The South African Revenue Service (SARS) is providing an update to the media and the public on its operations to combat crimes such as smuggling, fraud and abuse of the tax system for the month of May 2014.
The aim is to inform the public about the work SARS’ Customs and Enforcement teams do on a daily basis, to provide an indication of the prevalence of tax and customs-related offences in South Africa, and to illustrate the support SARS provides to other law enforcement agencies.
Interventions to combat Fraud and Corruption SARS will combat any form of corruption, fraud and abuse of the tax system. The following cases can be reported for May 2014:
On 16 May, Mr Mario van Wyk (trading as Ultimate Customs and Excise Clearing and Consulting) pleaded guilty in the Johannesburg Regional Court to fraud charges emanating from the submission of false Customs documents and declarations using fraudulently created SARS letterheads during February and March 2010. He was sentenced to a fine of R20 000 or 2 years imprisonment, with another 2 years imprisonment being wholly suspended.
As previously reported, on 22 May the North Gauteng High Court granted SARS a final preservation order in the ongoing civil case against Mr Radovan Krejcir. Preservation orders enable SARS to preserve assets when there are outstanding tax liabilities. More specifically these provisions are applied when there is a real risk of the dissipation of assets or where there is a risk that the taxpayer could dispose of assets or put assets out of the reach of SARS’ collection efforts.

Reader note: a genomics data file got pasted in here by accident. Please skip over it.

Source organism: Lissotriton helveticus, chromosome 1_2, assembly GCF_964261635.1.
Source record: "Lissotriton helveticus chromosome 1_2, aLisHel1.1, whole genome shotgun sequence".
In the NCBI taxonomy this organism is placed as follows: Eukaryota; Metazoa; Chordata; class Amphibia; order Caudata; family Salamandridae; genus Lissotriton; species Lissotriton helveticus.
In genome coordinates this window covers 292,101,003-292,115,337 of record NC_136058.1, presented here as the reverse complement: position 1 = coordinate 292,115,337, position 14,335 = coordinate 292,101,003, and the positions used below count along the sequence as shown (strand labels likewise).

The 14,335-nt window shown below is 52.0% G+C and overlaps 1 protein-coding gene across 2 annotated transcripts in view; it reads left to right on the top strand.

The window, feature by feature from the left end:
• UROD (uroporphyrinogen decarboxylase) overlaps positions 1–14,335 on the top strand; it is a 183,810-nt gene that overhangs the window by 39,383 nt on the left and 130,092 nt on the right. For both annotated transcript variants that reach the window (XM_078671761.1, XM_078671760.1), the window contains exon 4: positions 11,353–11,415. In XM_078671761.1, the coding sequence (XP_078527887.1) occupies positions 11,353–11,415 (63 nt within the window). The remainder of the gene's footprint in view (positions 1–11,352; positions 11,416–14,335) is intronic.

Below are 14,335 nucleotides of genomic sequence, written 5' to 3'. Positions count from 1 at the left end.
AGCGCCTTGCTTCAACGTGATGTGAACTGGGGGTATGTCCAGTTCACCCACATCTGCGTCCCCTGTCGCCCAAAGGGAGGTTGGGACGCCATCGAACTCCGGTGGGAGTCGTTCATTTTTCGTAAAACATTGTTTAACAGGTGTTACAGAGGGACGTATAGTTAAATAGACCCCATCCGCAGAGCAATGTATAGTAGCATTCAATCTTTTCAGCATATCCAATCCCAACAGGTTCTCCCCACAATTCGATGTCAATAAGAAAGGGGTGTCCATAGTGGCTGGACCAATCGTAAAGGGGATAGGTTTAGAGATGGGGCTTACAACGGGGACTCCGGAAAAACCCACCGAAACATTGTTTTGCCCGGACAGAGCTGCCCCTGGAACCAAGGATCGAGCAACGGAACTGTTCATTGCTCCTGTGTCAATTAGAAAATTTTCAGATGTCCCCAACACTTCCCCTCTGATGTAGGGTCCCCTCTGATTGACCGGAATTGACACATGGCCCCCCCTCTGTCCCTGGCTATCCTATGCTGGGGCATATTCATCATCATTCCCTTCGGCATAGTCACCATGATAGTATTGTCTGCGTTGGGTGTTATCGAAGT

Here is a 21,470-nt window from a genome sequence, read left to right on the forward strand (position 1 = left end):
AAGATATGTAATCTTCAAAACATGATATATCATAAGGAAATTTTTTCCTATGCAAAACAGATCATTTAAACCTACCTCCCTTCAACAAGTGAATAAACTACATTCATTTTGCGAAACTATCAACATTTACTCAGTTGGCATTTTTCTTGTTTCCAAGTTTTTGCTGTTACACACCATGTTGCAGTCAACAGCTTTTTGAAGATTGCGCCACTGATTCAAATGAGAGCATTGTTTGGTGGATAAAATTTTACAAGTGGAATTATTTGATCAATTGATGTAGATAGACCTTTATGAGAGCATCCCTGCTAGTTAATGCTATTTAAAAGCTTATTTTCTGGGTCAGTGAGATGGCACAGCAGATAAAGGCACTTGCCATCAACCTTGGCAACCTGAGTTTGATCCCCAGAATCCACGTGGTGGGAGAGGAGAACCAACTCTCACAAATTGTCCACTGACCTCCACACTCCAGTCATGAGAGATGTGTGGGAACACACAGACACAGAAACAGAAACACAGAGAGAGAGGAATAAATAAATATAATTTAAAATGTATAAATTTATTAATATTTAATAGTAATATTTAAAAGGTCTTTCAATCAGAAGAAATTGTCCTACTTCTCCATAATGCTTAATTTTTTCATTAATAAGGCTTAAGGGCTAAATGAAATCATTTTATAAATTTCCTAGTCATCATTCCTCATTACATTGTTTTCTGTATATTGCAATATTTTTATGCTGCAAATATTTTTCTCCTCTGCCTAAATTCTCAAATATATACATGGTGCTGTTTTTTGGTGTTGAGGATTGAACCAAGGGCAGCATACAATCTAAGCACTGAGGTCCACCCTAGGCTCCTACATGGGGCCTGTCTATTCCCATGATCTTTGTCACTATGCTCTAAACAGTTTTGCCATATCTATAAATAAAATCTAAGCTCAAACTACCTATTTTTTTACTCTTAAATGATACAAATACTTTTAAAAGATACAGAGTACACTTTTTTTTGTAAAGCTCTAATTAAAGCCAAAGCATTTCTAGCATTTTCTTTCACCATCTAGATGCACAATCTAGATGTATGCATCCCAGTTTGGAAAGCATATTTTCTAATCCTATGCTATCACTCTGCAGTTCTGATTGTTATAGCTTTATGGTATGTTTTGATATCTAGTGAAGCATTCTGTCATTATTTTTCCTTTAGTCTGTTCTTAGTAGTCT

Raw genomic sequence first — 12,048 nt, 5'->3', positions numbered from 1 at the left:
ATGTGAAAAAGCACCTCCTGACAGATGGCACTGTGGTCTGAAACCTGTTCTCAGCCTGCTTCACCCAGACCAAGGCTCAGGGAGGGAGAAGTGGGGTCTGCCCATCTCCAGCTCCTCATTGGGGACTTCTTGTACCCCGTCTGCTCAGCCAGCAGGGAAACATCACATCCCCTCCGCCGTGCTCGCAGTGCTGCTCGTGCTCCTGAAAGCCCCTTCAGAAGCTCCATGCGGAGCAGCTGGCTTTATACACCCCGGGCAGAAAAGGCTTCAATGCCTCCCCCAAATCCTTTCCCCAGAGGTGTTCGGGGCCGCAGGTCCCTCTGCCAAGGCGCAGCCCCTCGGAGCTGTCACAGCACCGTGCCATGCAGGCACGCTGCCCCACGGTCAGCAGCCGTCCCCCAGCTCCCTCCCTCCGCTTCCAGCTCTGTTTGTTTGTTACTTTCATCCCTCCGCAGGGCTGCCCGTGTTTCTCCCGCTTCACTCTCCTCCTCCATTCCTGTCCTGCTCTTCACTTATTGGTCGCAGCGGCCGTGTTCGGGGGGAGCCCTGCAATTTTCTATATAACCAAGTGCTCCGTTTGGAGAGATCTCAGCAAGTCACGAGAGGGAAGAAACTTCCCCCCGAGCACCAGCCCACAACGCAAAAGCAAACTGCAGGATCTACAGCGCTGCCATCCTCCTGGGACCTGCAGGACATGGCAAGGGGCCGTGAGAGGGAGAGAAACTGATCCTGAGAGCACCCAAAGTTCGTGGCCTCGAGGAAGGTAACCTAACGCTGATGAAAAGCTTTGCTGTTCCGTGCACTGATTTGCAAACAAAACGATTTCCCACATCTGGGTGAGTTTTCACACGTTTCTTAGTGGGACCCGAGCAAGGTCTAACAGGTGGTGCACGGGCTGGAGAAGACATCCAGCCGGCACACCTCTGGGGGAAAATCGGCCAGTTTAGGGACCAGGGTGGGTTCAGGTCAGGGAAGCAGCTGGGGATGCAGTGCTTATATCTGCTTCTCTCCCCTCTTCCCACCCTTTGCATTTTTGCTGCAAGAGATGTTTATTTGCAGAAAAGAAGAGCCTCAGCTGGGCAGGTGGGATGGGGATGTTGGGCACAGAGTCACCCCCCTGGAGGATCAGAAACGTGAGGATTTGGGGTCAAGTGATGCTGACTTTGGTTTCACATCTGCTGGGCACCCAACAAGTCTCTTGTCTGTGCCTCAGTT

On 26 May, the Cape Town Regional Court sentenced Mr PG Firstbrook to five years imprisonment after he had pleaded guilty to 78 charges, including failure to submit PIT returns, failure to submit VAT 201 returns, VAT fraud to a value of over R475 000 and fraud to the same amount. This case has a long history – in 2000 Mr Firstbrook (trading as 584 Distributors) was deregistered because of his failure to submit VAT and PIT returns. He then proceeded to trade as an individual, using the deregistered VAT number, and charging VAT which he did not remit to SARS.
On 29 May Mr Gerhardus Prinsloo pleaded guilty in the Bloemfontein High Court to 75 counts of fraud, with the loss to the fiscus being over R1.9 million. Mr Prinsloo had, over the period April 2011 to April 2013, misled 75 farmers into defrauding SARS by declaring livestock transactions as maize, grass and feed sales which do not attract VAT charges. He was sentenced to a fine of R600 000 or 6 years in jail, of which R200 000 or 2 years in jail were wholly suspended.
Section 240A of the Tax Administration Act, 2011 (as amended) requires that all tax practitioners register with a recognized controlling body before 1 July 2013. It is a criminal offense to not register with both a recognized controlling body and SARS.
MINIMUM REQUIREMENTS TO REGISTER
The Act requires that a minimum academic and practical requirments be set to register with a controlling body. Click here for the minimum requirements of SAIT.